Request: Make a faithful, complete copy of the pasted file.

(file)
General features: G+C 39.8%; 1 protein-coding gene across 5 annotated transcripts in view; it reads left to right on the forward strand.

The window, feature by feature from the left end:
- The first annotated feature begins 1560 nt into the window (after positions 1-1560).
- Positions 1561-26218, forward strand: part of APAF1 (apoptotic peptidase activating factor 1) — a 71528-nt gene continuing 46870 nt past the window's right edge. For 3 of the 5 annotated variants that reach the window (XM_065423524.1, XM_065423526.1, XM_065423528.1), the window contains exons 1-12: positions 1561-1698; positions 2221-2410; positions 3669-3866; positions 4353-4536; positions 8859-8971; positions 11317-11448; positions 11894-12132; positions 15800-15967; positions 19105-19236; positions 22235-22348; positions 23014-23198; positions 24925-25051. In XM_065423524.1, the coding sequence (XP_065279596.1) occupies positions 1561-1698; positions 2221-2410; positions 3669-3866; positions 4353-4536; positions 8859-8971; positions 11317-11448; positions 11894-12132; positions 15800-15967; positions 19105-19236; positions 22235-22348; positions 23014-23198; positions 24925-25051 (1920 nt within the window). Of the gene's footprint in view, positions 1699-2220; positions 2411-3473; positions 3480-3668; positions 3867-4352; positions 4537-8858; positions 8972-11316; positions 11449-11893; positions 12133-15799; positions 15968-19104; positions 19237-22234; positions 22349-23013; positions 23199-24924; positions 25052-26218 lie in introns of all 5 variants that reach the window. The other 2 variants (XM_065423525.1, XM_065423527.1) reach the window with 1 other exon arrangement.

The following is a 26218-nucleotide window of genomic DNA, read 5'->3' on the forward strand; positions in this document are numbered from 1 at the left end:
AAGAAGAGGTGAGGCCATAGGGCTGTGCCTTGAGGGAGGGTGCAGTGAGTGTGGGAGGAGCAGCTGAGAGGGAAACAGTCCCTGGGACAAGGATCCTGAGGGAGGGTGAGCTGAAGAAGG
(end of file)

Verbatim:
General features: G+C 39.8%; 1 protein-coding gene across 5 annotated transcripts in view; it reads left to right on the forward strand.

The window, feature by feature from the left end:
- The first annotated feature begins 1560 nt into the window (after positions 1-1560).
- Positions 1561-26218, forward strand: part of APAF1 (apoptotic peptidase activating factor 1) — a 71528-nt gene continuing 46870 nt past the window's right edge. For 3 of the 5 annotated variants that reach the window (XM_065423524.1, XM_065423526.1, XM_065423528.1), the window contains exons 1-12: positions 1561-1698; positions 2221-2410; positions 3669-3866; positions 4353-4536; positions 8859-8971; positions 11317-11448; positions 11894-12132; positions 15800-15967; positions 19105-19236; positions 22235-22348; positions 23014-23198; positions 24925-25051. In XM_065423524.1, the coding sequence (XP_065279596.1) occupies positions 1561-1698; positions 2221-2410; positions 3669-3866; positions 4353-4536; positions 8859-8971; positions 11317-11448; positions 11894-12132; positions 15800-15967; positions 19105-19236; positions 22235-22348; positions 23014-23198; positions 24925-25051 (1920 nt within the window). Of the gene's footprint in view, positions 1699-2220; positions 2411-3473; positions 3480-3668; positions 3867-4352; positions 4537-8858; positions 8972-11316; positions 11449-11893; positions 12133-15799; positions 15968-19104; positions 19237-22234; positions 22349-23013; positions 23199-24924; positions 25052-26218 lie in introns of all 5 variants that reach the window. The other 2 variants (XM_065423525.1, XM_065423527.1) reach the window with 1 other exon arrangement.

The following is a 26218-nucleotide window of genomic DNA, read 5'->3' on the forward strand; positions in this document are numbered from 1 at the left end:
AAGAAGAGGTGAGGCCATAGGGCTGTGCCTTGAGGGAGGGTGCAGTGAGTGTGGGAGGAGCAGCTGAGAGGGAAACAGTCCCTGGGACAAGGATCCTGAGGGAGGGTGAGCTGAAGAAGG